Canada’s first press-shield bill is on the verge of becoming law.
On Monday, Bill S-231, the Journalistic Sources Protection Act, was passed with amendments by the House of Commons Standing Committee on Public Safety and National Security. It now goes back to the House as a report before a final vote.
Bill S-231 originated in the Senate, where it was unanimously adopted in April. Now moving through the House of Commons, it’s found support from both opposition parties and the Liberal government. As reported by iPolitics, the legislation may be rushed through this week before the House rises for the summer. Otherwise, it’ll likely be passed in the fall term.
The bill protects the information given to career journalists by confidential sources and also protects the identities of those sources. Currently, journalists and media organizations have to prove to a court why materials require protection. This bill would reverse the onus and require law enforcement agencies to demonstrate that obtaining a court order for a journalist’s materials is a last recourse and that the public interest in an investigation outweighs the public interest in protecting source confidentiality.
In a written brief to the Senate and House committees, the Canadian Association of Chiefs of Police outlined their opposition to the bill, maintaining that “the burden of persuasion lies on the media . . . [and S-231] should not reverse the onus of proof.”
The bill would also make it so that only superior court judges could issue production orders and warrants against journalists. Under S-231, judges would have the choice to hear from a special lawyer who could make arguments on behalf of a journalist without tipping off the journalist that they may be spied on.
Perhaps most importantly, the legislation also defines who is a journalist and what it means to be a “journalistic source.” It seems likely that these definitions, once codified, will set a precedent for future legislation and for the courts, which may apply these definitions outside the scope of Bill S-231.
As we previously reported, police organizations had a hand in crafting the definition of a journalist reflected in the current version of the bill. The original definition was too broad, they argued, and would make it too difficult for officers to determine what constitutes a media outlet. The Canadian Media Coalition, represented in part by Jennifer McGuire, general manager and editor-in-chief of CBC News, also supports a more restrictive definition, in line with that used for accreditation by legislative press galleries.
In order to receive unanimous consent in the Senate, the definition of a journalist was limited to persons whose main occupation is journalism.
“The bill has a narrow definition of who can legally call themselves a journalist,” Tom Henheffer, executive director of Canadian Journalists for Free Expression (CJFE), told the Public Safety committee. “You have suggested that definition can be eventually widened to reflect the emergence of newer practitioners of journalism such as bloggers and to include the many journalists who would not list the craft as their ‘main occupation’ — such as student journalists and freelancers. They also deserve to be covered under this law. Many journalists now are freelancers. They’re not getting paid for this as their primary job. A lot of journalists get 60 or 75 per cent of their income from writing technical manuals, or writing speeches, or doing things like that — and the rest of their journalism is a passion project.”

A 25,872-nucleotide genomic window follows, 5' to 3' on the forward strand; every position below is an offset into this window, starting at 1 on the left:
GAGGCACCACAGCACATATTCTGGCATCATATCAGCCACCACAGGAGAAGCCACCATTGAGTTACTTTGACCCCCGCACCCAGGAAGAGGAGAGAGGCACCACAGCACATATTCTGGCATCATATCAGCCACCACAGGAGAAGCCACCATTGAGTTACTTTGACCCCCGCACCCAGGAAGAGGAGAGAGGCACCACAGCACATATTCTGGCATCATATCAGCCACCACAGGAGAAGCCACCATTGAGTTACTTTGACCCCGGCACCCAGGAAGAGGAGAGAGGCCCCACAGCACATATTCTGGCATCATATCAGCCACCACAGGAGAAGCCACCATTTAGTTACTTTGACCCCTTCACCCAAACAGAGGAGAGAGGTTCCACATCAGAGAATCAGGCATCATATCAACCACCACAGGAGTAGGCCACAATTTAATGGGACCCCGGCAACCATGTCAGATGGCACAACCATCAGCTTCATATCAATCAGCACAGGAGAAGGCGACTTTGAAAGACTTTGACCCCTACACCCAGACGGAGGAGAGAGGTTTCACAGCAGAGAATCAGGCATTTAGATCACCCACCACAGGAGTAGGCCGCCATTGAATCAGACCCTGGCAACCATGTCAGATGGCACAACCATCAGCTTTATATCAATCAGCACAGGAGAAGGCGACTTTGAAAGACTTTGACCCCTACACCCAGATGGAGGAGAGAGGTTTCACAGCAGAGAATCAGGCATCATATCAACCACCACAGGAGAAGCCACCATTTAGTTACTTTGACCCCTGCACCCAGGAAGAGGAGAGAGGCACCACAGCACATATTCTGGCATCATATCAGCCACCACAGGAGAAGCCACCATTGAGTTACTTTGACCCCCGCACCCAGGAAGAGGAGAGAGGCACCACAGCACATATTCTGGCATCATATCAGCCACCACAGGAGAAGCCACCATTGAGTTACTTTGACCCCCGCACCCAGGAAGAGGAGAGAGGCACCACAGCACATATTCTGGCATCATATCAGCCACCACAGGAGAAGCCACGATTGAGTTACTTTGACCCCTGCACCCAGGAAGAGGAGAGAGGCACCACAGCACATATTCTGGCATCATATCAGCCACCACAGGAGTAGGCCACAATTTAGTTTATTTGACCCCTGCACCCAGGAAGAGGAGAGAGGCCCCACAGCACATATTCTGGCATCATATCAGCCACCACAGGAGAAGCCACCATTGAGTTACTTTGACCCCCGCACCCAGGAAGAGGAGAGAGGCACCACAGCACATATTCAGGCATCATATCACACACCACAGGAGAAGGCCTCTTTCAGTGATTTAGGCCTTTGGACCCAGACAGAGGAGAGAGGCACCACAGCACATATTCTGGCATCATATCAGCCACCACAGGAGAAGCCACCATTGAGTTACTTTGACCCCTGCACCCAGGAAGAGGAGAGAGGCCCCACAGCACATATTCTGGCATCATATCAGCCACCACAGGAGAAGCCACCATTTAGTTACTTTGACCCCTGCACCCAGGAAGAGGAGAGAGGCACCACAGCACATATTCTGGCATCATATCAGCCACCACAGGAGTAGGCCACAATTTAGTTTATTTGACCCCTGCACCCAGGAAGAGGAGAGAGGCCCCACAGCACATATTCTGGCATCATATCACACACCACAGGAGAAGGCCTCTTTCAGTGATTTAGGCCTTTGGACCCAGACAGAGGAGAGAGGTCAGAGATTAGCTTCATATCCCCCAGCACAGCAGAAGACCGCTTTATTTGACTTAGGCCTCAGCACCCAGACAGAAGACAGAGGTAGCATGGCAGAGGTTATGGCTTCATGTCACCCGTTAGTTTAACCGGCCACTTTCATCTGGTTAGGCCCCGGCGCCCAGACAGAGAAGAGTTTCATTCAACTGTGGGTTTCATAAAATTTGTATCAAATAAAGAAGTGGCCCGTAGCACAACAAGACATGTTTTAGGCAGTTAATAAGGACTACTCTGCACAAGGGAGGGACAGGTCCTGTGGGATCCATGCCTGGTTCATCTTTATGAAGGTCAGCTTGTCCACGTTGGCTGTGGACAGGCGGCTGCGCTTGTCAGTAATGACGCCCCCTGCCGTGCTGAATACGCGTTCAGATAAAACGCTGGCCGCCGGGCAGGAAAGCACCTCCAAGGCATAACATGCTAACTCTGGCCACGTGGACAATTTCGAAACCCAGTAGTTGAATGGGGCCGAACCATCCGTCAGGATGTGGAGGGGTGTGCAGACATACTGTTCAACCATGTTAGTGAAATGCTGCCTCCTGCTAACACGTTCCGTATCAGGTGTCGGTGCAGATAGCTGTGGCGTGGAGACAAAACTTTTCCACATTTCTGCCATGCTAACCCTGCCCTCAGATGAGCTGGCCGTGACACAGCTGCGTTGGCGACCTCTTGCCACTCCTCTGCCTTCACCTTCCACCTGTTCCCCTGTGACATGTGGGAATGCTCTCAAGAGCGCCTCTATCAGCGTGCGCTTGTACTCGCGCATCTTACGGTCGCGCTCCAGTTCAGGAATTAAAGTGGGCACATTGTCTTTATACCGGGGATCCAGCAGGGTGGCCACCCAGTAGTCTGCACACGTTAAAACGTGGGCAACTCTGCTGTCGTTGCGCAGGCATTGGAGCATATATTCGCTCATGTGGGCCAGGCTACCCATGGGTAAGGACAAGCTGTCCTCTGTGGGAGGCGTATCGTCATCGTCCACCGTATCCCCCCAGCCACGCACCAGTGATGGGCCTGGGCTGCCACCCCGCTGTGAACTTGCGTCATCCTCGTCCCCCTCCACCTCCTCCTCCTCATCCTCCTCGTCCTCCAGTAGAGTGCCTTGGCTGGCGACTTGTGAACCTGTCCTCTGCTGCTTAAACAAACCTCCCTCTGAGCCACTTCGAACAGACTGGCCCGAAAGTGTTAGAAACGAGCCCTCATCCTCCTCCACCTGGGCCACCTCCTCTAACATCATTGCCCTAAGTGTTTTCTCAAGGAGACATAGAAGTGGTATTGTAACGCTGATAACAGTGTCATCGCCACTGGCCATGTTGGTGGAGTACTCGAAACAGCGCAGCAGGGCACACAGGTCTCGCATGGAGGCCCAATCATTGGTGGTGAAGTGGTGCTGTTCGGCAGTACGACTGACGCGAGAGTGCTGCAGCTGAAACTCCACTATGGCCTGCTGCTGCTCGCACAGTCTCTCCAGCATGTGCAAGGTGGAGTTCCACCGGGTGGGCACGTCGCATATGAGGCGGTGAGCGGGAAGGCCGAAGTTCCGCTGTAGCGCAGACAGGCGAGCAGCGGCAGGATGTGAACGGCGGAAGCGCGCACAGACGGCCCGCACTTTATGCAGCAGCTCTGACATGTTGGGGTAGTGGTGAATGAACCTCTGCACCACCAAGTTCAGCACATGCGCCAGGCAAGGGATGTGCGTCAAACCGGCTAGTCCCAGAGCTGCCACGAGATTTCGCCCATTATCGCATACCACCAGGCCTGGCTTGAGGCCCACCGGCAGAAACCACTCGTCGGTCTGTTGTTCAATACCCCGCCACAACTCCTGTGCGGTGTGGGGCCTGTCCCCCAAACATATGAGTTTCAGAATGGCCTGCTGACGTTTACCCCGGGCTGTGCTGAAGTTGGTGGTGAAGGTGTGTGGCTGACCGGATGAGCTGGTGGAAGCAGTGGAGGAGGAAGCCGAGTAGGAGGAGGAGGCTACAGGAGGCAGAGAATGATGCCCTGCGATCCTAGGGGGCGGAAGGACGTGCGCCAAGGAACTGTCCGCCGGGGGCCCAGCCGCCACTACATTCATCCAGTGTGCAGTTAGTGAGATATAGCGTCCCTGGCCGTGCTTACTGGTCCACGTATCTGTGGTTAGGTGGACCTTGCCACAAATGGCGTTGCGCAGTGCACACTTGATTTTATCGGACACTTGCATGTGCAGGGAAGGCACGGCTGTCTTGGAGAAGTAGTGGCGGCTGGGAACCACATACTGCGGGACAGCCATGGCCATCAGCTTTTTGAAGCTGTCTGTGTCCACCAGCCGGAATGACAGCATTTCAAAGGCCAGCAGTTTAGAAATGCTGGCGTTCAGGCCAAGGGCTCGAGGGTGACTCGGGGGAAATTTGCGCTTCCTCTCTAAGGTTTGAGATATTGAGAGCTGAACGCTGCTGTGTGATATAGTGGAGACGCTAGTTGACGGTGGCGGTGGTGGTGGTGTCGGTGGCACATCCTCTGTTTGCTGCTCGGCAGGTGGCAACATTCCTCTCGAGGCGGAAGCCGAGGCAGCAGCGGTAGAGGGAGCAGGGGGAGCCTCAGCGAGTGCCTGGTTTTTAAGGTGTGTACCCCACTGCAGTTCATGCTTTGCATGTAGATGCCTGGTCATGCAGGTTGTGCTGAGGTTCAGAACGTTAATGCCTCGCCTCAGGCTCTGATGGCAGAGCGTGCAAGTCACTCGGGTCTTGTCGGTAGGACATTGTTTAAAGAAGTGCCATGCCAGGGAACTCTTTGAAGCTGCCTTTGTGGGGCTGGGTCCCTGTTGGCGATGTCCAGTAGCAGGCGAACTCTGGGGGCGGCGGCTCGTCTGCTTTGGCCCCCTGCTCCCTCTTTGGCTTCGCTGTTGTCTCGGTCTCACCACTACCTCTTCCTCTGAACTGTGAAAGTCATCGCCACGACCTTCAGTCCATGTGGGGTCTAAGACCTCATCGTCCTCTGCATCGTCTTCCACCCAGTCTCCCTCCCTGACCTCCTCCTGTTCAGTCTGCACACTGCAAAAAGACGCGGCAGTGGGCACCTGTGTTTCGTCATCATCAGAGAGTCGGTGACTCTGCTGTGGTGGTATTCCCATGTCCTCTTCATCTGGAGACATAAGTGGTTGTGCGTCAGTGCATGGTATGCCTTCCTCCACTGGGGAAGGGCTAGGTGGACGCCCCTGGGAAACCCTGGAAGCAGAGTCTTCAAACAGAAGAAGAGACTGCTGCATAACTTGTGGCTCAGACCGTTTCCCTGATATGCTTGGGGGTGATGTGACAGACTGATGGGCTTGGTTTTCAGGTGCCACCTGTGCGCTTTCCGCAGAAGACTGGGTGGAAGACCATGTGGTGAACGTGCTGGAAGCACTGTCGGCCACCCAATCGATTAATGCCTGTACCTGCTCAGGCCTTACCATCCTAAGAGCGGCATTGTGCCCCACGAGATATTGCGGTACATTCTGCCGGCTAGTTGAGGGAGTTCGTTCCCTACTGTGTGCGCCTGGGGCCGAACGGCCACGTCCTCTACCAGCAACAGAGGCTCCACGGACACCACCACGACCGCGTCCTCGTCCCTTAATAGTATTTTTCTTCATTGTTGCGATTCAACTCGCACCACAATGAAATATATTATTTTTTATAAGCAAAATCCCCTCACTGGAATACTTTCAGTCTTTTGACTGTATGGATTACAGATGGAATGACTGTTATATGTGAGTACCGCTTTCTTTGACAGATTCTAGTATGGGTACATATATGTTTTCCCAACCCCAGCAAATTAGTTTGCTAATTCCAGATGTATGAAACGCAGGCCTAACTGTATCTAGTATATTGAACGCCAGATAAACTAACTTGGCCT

Henheffer pointed out that small media organizations — like CANADALAND — rely on freelancers and that freelance reporters like myself also need to be able to protect our sources.
NDP MP Matthew Dubé moved an amendment to broaden the definition of a journalist under the legislation, but it didn’t pass.
Henheffer also had concerns with the legislation’s definition of a confidential source. Under S-231, only anonymous sources would be protected. Confidential materials from other sources wouldn’t be.
“The deficiencies in this definition are demonstrated by the ongoing case of Ben Makuch of Vice News,” said Henheffer. “Makuch is currently seeking leave to appeal to the Supreme Court a court order to turn over his communications with his source to the RCMP . . . [S-231] will provide no protection in the context of the Ben Makuch situation because although the source refused to disclose his identity, he did not conform to the strict definition of a ‘confidential source’ as defined in this bill.”
Despite its shortcomings, Henheffer wanted Bill S-231 to be passed quickly. So did Dubé, who pointed out that the United States and United Kingdom have had similar press-shield legislation for a long time.
Top screencap of CJFE’s Henheffer testifying at committee.